ITV’s new five-year plan places too much emphasis on digital and online, and risks underselling the potential
of core product.
Adam Crozier, ITV’s new chief executive, unveiled the broadcaster’s latest five-year plan at its strategy review with the City last week. Much of the plan sounds sensible – including the launch of new digital channels, monetising its content arm and planning a greater reliance on online revenues. But Charles Allen and Michael Grade each had similar aspirations on digital and production, without being able to turn ITV around.
For me, there are some curious inconsistencies behind the rhetoric.
For example, we all understand what ITV chairman Archie Norman meant when he described ITV’s problem: “Free-to-air advertising is probably in long-term decline, and yet we as a business remain substantially dependent on it.” This strikes a chord with all media owners. Yet, in the very same results presentation, the management was celebrating a robust rebound in traditional advertising which rose by 18% in the first half of this year (yes, 18%; frightening to think what growth rates might be without a recession). So, it would seem the short-term opportunity in ad revenue recovery is huge and arguably far more important to ITV’s immediate health (and indeed the success of the new management team) than any longer term slower changes.
Second, while ad revenue was rising in healthy double digits, studio revenues were down 14%, largely reflecting the absence of international productions of shows like I’m A Celebrity, Get Me Out Of Here!.
So, a strategy built around production growth to offset traditional revenue decline starts with the momentum for both pointing firmly in opposite directions.
This is at the heart of ITV’s dilemma. Traditional ad revenues of £1bn dwarf production revenues by a factor of 4:1, while online revenues at £12m represent loose change. So, even if managing director of online and interactive Fru Hazlitt, who is better qualified than anyone, boosts online revenues 10-fold in five years, they’d still only be £100m and less than 10% of the total. So, Crozier’s ambition to have a 50:50 revenue split between traditional advertising and other revenues seems fanciful, at least across the term of this plan.
More intriguingly, to me, I’m not sure this matters one jot anyway.
I just don’t buy the politically correct premise that “traditional advertising is in inexorable longterm decline”. This is all about how you reinvent the product and proposition to advertisers, who are still willing to spend and who still demand scale.
The new five-year plan would seem woefully to undersell the potential in the core broadcasting product for the long term. The City might be seduced by a presentation that aspires to a digital revolution to change revenues overnight, but it seems to me that much more potential lies in a fundamental reinvention of the core product.
First off, broadcast linear media like TV (and radio when you look at the record Rajar results for last week) continue to deliver the mass audiences that advertisers love, and clients are continuing to invest for the long-term health of their brands. On the same day as the ITV presentation, Procter & Gamble confirmed that the world’s biggest advertiser had increased ad spending by more than $1bn in the past year, to $8.6bn.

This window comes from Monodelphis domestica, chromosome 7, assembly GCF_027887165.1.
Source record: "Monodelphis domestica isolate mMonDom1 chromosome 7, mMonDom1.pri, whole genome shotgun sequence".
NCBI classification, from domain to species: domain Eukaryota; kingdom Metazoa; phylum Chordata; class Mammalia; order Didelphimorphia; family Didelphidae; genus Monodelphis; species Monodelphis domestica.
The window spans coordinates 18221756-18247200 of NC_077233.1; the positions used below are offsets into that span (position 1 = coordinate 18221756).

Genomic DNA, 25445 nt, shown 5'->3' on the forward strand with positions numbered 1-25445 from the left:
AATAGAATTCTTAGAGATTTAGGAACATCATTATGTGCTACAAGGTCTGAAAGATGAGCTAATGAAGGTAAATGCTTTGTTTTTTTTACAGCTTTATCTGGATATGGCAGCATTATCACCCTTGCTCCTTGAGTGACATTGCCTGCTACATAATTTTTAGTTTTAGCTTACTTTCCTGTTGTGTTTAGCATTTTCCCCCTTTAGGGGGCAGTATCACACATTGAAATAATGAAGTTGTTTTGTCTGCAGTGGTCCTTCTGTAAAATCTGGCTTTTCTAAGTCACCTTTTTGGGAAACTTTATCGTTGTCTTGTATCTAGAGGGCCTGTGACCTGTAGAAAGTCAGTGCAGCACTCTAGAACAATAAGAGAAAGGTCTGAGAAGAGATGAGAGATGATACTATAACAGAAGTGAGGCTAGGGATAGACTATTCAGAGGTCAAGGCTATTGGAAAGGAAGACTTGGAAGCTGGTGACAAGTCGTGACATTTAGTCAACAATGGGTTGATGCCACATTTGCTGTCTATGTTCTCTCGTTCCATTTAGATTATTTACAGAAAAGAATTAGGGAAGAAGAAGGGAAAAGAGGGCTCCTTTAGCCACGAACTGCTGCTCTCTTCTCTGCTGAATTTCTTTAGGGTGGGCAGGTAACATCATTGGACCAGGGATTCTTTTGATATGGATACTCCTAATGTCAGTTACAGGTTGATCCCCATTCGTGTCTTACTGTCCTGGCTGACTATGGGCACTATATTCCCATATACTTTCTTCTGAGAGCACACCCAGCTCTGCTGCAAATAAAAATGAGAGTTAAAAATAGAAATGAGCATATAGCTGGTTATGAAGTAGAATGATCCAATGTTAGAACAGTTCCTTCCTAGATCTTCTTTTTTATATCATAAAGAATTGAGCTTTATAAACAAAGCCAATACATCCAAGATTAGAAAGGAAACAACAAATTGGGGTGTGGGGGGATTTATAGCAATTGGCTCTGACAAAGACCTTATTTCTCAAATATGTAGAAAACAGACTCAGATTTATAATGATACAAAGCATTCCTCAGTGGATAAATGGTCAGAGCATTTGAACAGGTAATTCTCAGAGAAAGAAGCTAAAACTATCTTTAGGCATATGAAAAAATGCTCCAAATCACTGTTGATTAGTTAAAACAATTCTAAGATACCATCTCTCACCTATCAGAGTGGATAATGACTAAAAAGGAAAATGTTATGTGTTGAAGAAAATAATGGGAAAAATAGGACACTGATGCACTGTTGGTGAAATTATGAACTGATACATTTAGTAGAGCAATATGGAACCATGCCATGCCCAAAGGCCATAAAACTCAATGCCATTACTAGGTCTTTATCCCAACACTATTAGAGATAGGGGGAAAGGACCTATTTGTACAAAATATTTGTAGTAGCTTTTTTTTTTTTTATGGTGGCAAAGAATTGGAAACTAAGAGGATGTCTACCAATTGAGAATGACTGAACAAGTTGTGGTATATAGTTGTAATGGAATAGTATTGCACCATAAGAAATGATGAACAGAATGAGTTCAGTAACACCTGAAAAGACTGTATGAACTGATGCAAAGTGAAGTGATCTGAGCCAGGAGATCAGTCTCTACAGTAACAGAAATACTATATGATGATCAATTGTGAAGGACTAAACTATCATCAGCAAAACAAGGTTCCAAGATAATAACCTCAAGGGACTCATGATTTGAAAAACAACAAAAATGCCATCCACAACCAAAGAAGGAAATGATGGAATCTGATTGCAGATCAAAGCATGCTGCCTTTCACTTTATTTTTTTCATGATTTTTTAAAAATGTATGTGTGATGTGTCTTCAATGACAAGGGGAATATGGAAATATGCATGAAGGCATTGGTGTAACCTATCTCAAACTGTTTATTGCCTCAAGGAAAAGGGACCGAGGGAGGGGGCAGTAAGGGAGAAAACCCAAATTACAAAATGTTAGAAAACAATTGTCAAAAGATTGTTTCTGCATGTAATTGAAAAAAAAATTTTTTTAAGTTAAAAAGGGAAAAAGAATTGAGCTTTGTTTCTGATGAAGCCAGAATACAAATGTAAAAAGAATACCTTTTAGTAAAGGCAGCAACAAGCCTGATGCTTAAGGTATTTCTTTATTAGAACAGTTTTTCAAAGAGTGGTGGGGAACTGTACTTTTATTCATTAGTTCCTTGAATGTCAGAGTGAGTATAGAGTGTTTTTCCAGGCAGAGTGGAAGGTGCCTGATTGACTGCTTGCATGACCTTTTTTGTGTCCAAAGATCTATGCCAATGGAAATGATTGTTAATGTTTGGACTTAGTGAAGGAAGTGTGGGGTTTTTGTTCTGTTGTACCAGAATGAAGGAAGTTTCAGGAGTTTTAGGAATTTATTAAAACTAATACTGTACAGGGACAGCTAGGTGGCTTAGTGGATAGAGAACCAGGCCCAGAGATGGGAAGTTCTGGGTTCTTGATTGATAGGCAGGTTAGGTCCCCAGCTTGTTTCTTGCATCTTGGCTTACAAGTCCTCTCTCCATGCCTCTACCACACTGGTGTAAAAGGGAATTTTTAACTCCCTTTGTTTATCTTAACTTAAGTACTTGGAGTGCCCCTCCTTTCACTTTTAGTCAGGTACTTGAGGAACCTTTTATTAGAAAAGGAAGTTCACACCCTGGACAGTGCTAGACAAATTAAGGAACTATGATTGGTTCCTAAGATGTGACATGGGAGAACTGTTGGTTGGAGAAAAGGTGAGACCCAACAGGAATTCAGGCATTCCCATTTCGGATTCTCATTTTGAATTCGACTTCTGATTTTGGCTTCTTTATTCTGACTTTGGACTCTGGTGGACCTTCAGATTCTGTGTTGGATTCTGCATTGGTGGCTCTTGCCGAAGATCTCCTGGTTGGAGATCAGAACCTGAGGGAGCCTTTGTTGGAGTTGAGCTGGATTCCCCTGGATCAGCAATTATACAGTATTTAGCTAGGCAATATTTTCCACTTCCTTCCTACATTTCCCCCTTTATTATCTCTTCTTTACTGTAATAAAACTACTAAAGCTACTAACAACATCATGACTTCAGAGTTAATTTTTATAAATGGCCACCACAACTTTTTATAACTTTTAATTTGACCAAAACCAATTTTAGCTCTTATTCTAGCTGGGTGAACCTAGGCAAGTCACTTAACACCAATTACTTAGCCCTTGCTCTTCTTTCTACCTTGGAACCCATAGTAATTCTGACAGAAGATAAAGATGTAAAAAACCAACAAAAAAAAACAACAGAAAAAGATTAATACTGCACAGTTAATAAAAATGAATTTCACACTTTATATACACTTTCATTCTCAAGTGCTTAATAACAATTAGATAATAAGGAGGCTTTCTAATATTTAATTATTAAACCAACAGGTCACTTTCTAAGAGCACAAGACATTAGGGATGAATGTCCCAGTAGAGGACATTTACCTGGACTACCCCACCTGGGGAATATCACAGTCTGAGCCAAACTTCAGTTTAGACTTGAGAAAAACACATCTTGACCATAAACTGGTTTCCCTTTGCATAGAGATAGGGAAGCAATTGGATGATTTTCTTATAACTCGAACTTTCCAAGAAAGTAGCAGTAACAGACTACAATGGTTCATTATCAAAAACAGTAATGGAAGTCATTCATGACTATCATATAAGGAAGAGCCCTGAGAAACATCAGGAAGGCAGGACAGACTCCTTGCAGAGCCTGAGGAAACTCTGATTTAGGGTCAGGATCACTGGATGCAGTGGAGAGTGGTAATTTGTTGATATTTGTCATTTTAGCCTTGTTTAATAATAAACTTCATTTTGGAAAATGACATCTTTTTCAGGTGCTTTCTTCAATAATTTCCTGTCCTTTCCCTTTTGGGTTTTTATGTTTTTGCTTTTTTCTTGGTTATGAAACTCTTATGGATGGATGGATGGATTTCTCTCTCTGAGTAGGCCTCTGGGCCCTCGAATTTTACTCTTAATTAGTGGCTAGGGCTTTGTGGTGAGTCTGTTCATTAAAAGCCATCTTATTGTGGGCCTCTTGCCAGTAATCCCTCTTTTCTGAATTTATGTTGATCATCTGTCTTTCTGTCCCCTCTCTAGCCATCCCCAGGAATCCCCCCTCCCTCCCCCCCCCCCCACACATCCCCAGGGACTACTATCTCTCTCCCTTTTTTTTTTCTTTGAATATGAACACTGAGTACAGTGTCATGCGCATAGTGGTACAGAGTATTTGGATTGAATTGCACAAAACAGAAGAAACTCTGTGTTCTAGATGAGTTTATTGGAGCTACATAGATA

So, I just don’t buy the politically correct premise that “traditional advertising is in inexorable long-term decline”. This is all about how you reinvent the product and proposition to advertisers, who are still willing to spend and who still demand scale. Either TV reinvents the core product or advertisers will find scale elsewhere (ironically P&G announced its Olympic deal at the same time). However, there is scant evidence to suggest that consumers will pay enough for content online to recover the traditional revenues generated by the major advertisers. Just ask the music industry.
Will this reinvention happen – well, yes, if it has company focus and attention.
This reinvention will be helped by the second longer term wind in ITV’s sails: deregulation. Ofcom has begun to indicate a longer term loosening on some of the constraints on TV airtime selling: a more open approach to product placement has been followed by a relaxation in ad minutes.
Neither are game changers for now, but one will facilitate a more creative discussion with advertisers about brands and editorial product. And the other will enable a change to yields, especially when ITV negotiates its way around an exit from the CRR mechanism in exchange for the merger of Carlton and Granada. As the coalition government relaxes cross-media ownership laws and when News International has full control of The Sun, The Times and BSkyB, it seems hard to see why ITV will remain obliged to work under CRR, a decade or so after the merger of Carlton and Granada. The relaxation of cross-media ownership laws leads inevitably to the redefinition of media markets.
Given this, my instinct is that scale, content reinvention and deregulation will actually enable ITV to reinvent its core product and
grow its core revenues. This is much more in tune with the philosophy of ITV’s trade marketing body Thinkbox – which won’t thank its major shareholder for encouraging a view among advertiser or TV media owners that a 50:50 split between traditional TV and other revenues is acceptable.
So, however well online and production develop their own corners, my hunch is revenues will remain about 70-30 in favour of traditional advertising even in the most optimistic digital scenarios. That will be just fine as revenues will be up overall. The real issue for ITV is the extent to which it takes its eye off the ball of super-serving its traditional customer base, in search of that mythical pot of gold at the end of the digital rainbow.
Andrew Harrison is chief executive of the RadioCentre. You can contact him at firstname.lastname@example.org